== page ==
Obese people may overeat because they experience less satisfaction from the taste of food, scientists believe.
New research has found that the taste of food produced less of a pleasureable sensation in the brains of those who are obese and that they may have to eat more to compensate.
In particular the eating of tasty food produced less dopamine in the brain, a hormone which promotes positive feelings of happiness and lowers anxiety.
Scientists feel that it might be that overweight people have to eat more or "comfort eat" in order to produce the same feelings of contentment.
"Although recent findings suggested that obese individuals may experience less pleasure when eating, and therefore eat more to compensate, this is the first prospective evidence for this relationship," said Eric Stice, lead author and a psychology researcher at The University of Texas.
His team, which included scientists from Yale and Oregon, scanned the brains of 76 volunteer women in two studies as they drank chocolate milkshakes.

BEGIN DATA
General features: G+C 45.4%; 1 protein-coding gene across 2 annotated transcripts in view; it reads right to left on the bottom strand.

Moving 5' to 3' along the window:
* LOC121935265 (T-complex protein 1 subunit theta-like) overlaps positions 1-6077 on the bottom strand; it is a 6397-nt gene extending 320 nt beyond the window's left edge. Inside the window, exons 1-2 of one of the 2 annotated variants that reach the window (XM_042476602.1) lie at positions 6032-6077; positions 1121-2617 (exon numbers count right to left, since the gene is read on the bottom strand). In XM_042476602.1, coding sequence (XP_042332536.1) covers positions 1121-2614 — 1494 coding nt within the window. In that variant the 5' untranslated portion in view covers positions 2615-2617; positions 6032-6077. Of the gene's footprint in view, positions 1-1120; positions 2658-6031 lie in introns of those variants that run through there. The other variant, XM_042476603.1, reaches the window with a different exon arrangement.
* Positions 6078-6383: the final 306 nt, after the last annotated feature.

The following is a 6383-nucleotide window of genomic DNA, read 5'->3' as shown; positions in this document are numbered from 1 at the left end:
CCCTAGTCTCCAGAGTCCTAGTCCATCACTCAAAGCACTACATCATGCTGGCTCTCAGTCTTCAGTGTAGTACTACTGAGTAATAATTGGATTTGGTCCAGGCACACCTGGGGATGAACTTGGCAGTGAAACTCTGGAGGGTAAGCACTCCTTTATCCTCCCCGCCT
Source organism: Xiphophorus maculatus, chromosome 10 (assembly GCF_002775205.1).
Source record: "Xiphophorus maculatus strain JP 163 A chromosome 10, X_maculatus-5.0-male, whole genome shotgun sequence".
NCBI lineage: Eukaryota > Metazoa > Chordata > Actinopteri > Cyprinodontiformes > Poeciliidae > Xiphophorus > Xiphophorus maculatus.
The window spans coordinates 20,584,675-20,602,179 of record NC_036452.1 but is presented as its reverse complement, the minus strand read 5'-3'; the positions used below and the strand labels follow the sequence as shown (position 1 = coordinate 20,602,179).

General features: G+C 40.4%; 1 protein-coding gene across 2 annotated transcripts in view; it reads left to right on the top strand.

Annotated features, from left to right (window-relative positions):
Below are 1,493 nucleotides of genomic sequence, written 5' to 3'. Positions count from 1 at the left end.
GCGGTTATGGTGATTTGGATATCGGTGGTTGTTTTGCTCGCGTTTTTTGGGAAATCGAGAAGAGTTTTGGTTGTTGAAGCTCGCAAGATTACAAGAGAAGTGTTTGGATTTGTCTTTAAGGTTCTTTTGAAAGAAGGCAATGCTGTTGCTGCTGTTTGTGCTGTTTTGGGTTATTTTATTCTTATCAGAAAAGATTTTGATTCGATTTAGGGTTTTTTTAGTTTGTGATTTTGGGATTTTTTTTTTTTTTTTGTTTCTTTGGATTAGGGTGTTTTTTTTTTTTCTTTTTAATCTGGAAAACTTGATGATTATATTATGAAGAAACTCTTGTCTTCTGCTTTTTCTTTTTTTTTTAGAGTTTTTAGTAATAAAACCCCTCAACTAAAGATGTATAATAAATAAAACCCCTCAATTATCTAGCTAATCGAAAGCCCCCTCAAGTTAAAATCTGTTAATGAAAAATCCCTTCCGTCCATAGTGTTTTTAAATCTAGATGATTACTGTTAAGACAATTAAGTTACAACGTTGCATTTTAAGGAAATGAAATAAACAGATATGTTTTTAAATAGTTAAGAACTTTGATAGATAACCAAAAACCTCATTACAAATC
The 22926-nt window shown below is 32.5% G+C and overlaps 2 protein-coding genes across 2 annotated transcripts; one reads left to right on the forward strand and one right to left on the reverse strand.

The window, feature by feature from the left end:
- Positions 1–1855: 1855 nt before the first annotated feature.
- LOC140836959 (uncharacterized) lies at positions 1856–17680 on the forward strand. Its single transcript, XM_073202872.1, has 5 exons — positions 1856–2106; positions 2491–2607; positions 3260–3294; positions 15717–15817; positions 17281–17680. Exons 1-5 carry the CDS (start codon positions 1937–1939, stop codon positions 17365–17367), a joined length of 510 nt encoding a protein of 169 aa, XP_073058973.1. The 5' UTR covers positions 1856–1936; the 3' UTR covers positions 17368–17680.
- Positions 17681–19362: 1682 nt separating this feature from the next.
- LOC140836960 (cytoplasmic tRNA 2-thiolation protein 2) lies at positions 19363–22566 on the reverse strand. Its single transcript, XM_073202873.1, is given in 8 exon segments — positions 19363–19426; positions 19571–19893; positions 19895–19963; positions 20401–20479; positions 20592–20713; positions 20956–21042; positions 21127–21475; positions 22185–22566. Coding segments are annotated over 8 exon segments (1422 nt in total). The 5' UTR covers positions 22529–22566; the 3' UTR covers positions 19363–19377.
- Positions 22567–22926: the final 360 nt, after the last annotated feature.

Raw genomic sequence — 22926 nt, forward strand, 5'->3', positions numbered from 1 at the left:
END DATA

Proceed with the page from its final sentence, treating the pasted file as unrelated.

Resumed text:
They found that the women who were obese or prone to being obese had deficiencies in the "reward circuitry" or striatum of their brains.
When checking a year later it was discovered that those with poor "reward circuitry" were more likely to have gained weight even if they shown no signs of obsesity at the beginning of the study.
Dr Stice found obese people showed less activation in the striatum relative to lean people. He also found individuals with a blunted response were more likely to show unhealthy weight gain.
The researchers believe that the findings could help predict who is prone to weight gain in the future and provide treatment and advice to help them avoid it.
"The study is novel because it is the first to use brain response to food to try to predict future weight gain," said Dana Small, associate professor at Yale.